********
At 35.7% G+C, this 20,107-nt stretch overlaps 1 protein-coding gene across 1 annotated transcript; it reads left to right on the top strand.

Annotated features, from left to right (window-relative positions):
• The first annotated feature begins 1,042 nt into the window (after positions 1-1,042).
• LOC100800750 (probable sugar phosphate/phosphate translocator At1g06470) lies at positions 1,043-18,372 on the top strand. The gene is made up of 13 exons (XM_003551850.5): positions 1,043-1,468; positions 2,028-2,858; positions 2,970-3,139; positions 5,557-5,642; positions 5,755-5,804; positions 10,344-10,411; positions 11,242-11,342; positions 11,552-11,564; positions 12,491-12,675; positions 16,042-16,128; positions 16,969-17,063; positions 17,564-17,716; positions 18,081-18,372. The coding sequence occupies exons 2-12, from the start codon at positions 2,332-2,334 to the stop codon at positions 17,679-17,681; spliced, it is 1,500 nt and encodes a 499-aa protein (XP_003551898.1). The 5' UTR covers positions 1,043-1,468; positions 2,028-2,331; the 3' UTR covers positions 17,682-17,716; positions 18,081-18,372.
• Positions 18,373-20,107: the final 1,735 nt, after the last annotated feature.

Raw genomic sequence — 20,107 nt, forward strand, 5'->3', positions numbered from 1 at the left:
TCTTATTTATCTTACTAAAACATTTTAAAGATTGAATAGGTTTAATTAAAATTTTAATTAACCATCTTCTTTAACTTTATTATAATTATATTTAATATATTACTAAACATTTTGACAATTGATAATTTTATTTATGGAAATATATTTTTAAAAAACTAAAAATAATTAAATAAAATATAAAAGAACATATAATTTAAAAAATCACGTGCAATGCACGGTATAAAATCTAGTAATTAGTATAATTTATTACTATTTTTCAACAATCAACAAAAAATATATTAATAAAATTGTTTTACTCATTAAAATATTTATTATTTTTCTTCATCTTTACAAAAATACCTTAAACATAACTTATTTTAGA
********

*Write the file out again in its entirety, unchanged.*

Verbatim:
At 35.7% G+C, this 20,107-nt stretch overlaps 1 protein-coding gene across 1 annotated transcript; it reads left to right on the top strand.

Annotated features, from left to right (window-relative positions):
• The first annotated feature begins 1,042 nt into the window (after positions 1-1,042).
• LOC100800750 (probable sugar phosphate/phosphate translocator At1g06470) lies at positions 1,043-18,372 on the top strand. The gene is made up of 13 exons (XM_003551850.5): positions 1,043-1,468; positions 2,028-2,858; positions 2,970-3,139; positions 5,557-5,642; positions 5,755-5,804; positions 10,344-10,411; positions 11,242-11,342; positions 11,552-11,564; positions 12,491-12,675; positions 16,042-16,128; positions 16,969-17,063; positions 17,564-17,716; positions 18,081-18,372. The coding sequence occupies exons 2-12, from the start codon at positions 2,332-2,334 to the stop codon at positions 17,679-17,681; spliced, it is 1,500 nt and encodes a 499-aa protein (XP_003551898.1). The 5' UTR covers positions 1,043-1,468; positions 2,028-2,331; the 3' UTR covers positions 17,682-17,716; positions 18,081-18,372.
• Positions 18,373-20,107: the final 1,735 nt, after the last annotated feature.

Raw genomic sequence — 20,107 nt, forward strand, 5'->3', positions numbered from 1 at the left:
TCTTATTTATCTTACTAAAACATTTTAAAGATTGAATAGGTTTAATTAAAATTTTAATTAACCATCTTCTTTAACTTTATTATAATTATATTTAATATATTACTAAACATTTTGACAATTGATAATTTTATTTATGGAAATATATTTTTAAAAAACTAAAAATAATTAAATAAAATATAAAAGAACATATAATTTAAAAAATCACGTGCAATGCACGGTATAAAATCTAGTAATTAGTATAATTTATTACTATTTTTCAACAATCAACAAAAAATATATTAATAAAATTGTTTTACTCATTAAAATATTTATTATTTTTCTTCATCTTTACAAAAATACCTTAAACATAACTTATTTTAGA